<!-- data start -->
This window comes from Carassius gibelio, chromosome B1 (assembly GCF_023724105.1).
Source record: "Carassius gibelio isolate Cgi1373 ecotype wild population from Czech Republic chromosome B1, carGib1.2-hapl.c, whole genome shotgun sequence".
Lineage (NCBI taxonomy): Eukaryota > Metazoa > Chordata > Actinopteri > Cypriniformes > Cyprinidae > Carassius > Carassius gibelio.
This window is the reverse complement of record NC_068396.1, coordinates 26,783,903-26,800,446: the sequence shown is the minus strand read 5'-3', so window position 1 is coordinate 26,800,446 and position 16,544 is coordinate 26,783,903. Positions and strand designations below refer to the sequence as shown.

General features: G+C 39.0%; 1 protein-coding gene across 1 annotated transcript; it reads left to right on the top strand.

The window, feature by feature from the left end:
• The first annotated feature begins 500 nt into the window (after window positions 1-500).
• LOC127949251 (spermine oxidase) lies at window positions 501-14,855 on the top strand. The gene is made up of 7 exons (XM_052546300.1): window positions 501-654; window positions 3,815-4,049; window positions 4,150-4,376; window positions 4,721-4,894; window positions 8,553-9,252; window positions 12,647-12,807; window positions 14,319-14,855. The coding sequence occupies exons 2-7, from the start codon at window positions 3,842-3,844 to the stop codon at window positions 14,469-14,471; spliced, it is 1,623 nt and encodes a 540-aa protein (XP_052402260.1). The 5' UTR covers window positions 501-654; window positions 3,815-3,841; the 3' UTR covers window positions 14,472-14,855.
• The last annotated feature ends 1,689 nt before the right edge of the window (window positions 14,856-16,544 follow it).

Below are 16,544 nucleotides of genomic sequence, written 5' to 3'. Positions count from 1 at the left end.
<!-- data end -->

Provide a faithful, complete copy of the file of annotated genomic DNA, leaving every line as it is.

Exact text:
This window comes from Carassius gibelio, chromosome B1 (assembly GCF_023724105.1).
Source record: "Carassius gibelio isolate Cgi1373 ecotype wild population from Czech Republic chromosome B1, carGib1.2-hapl.c, whole genome shotgun sequence".
Lineage (NCBI taxonomy): Eukaryota > Metazoa > Chordata > Actinopteri > Cypriniformes > Cyprinidae > Carassius > Carassius gibelio.
This window is the reverse complement of record NC_068396.1, coordinates 26,783,903-26,800,446: the sequence shown is the minus strand read 5'-3', so window position 1 is coordinate 26,800,446 and position 16,544 is coordinate 26,783,903. Positions and strand designations below refer to the sequence as shown.

General features: G+C 39.0%; 1 protein-coding gene across 1 annotated transcript; it reads left to right on the top strand.

The window, feature by feature from the left end:
• The first annotated feature begins 500 nt into the window (after window positions 1-500).
• LOC127949251 (spermine oxidase) lies at window positions 501-14,855 on the top strand. The gene is made up of 7 exons (XM_052546300.1): window positions 501-654; window positions 3,815-4,049; window positions 4,150-4,376; window positions 4,721-4,894; window positions 8,553-9,252; window positions 12,647-12,807; window positions 14,319-14,855. The coding sequence occupies exons 2-7, from the start codon at window positions 3,842-3,844 to the stop codon at window positions 14,469-14,471; spliced, it is 1,623 nt and encodes a 540-aa protein (XP_052402260.1). The 5' UTR covers window positions 501-654; window positions 3,815-3,841; the 3' UTR covers window positions 14,472-14,855.
• The last annotated feature ends 1,689 nt before the right edge of the window (window positions 14,856-16,544 follow it).

Below are 16,544 nucleotides of genomic sequence, written 5' to 3'. Positions count from 1 at the left end.